The sound behavior becomes quite noticeable under medium load or when the DVD drive is used and does get a bit restrictive when watching a DVD, for example. This is also the usual level for graphic-biased games, video converting or similarly demanding tasks. The assessed peak value of 40.7 dB(A) is harder to reach and should be a rare thing in practical use. But when the system is demanded to such an extent, an annoying soundscape turns up after a short time.
31.7 / 33.7 / 33.7 dB(A)
||37.4 / dB(A)|
||37.4 / 40.7 dB(A)|
min: , med: , max: (15 cm distance)
The heat development of the prototype is to be described a very low and reaches barely restricting values with a maximum of 45.6°C in the upper keyboard area after an hour of load. Only the 55.2°C measured selectively on the bottom tray deviate considerably and is caused by the heat dissipated by the fan that is found here. The values turn out overall lower with around 30°C at normal use though and they also sink to a notably lower 35°C in the area of the aforesaid fan.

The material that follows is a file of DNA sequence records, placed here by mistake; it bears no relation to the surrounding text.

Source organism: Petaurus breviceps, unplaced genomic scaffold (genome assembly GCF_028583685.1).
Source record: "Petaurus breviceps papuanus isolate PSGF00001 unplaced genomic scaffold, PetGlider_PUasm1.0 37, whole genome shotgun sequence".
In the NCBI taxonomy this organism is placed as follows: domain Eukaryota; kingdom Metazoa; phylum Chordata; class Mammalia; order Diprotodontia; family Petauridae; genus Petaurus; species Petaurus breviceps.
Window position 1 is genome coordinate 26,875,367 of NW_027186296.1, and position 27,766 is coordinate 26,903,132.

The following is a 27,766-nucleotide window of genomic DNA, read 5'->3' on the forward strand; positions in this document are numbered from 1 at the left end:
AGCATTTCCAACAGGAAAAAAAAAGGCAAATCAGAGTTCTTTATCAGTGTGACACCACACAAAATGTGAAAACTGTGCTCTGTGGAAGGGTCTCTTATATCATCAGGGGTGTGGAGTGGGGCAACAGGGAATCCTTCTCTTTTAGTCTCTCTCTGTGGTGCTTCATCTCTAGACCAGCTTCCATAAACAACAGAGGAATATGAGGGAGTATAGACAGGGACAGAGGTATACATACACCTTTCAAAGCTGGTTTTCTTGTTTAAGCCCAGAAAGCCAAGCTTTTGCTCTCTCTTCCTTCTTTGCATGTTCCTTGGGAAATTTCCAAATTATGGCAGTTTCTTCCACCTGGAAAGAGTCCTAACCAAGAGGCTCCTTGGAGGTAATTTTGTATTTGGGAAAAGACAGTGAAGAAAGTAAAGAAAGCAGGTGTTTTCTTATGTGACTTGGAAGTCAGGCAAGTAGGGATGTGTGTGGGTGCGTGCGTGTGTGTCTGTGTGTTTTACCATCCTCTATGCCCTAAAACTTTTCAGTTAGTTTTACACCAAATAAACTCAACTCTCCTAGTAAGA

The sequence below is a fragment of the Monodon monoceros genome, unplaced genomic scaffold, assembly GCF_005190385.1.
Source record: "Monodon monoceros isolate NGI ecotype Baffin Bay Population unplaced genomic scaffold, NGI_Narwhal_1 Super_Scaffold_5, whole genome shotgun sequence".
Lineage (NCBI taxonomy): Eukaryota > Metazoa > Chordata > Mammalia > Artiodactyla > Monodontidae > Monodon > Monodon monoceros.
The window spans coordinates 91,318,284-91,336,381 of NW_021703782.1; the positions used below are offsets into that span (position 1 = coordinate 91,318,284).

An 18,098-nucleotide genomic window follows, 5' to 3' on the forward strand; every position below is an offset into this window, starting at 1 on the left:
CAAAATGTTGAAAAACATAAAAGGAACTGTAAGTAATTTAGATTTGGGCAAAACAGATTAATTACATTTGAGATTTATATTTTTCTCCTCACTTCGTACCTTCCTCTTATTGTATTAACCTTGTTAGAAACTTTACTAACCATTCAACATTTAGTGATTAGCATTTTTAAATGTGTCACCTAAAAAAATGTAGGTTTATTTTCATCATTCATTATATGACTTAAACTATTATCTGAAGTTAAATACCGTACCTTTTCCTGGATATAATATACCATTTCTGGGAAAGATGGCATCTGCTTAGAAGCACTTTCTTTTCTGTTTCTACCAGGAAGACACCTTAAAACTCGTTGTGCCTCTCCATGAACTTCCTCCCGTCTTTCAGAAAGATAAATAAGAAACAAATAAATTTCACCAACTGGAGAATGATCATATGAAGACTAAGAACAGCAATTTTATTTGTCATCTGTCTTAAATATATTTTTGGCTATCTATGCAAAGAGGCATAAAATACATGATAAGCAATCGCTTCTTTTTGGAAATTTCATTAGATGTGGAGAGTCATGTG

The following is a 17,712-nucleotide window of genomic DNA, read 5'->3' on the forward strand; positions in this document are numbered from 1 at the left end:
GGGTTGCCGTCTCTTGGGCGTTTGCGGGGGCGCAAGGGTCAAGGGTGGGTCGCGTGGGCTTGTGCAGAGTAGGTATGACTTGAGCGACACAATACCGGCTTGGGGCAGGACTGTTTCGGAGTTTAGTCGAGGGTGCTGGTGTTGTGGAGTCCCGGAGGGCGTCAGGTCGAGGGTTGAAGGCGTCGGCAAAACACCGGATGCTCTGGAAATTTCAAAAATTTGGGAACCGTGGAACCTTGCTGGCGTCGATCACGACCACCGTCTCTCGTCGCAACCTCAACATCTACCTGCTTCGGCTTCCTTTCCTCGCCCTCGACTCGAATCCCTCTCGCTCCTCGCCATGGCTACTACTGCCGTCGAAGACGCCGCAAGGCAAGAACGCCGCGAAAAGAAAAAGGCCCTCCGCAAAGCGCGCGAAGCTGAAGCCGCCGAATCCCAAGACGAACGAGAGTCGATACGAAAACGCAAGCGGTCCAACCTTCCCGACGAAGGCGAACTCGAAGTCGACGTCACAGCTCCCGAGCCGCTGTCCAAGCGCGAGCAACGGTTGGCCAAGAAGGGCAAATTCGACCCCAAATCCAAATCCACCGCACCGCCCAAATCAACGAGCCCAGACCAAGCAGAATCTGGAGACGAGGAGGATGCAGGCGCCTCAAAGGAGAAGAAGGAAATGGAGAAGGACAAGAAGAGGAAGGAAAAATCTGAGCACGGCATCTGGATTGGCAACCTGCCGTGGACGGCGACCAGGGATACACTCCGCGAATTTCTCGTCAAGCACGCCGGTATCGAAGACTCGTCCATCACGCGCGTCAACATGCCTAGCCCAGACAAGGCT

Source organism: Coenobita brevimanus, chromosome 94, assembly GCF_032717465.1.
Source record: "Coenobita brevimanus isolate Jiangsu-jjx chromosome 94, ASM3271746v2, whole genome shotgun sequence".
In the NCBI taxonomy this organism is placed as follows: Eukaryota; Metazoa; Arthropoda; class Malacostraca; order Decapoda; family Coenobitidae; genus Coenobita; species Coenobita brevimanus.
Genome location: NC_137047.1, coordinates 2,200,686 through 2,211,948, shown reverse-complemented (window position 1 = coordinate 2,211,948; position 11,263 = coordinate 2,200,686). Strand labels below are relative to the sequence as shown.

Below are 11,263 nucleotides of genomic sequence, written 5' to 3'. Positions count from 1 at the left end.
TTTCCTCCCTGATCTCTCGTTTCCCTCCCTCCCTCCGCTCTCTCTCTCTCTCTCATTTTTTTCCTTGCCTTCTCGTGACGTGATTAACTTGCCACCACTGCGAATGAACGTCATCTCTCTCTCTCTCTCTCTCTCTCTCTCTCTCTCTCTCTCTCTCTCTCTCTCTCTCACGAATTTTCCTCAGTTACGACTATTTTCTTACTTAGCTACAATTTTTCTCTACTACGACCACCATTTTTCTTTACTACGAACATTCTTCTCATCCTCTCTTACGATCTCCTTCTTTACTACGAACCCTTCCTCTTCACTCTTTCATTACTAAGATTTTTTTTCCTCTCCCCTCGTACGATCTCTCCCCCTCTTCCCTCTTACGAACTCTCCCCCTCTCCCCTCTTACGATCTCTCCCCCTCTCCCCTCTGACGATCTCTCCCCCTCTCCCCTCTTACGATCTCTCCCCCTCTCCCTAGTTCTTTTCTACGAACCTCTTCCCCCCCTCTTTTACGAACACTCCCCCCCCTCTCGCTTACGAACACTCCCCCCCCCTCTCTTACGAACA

The flat sound output of each 1.5 watt loudspeaker have little volume, is very treble-prone and blurs slightly at full volume. This isn't sufficient for movies, games or a more discerning music enjoyment. Therefore you should consider using alternatives such as USB speaker, headphones or the like in order to exploit the most of the chosen media.
The 44 Wh battery included in the scope of delivery isn't exactly opulently sized for the 15" division, but benefits from the lower consumption of the total system at use under low load and can, therefore, supply a useable runtime. Samsung also offers a 57 WH 6 cell battery (120 Euros) or a 77 Wh 8 cell battery as an alternative or supplementary accessories.
We established an appealing frugality of a minimum consumption of 16.0 watts in idle mode, despite potent performance components. The system remained short under 20 watts with 19.6 watts even with full display brightness and enabled WLAN in the high-performance profile. When more performance is demanded, especially from graphic-biased tasks, the consumption increases under medium load to 52.3 watts and under full load even up to a maximum of up to 79.0 watts. This is why the fan attracts more attention in this state, as the waste heat has to be diverted fast and effectively out of the case.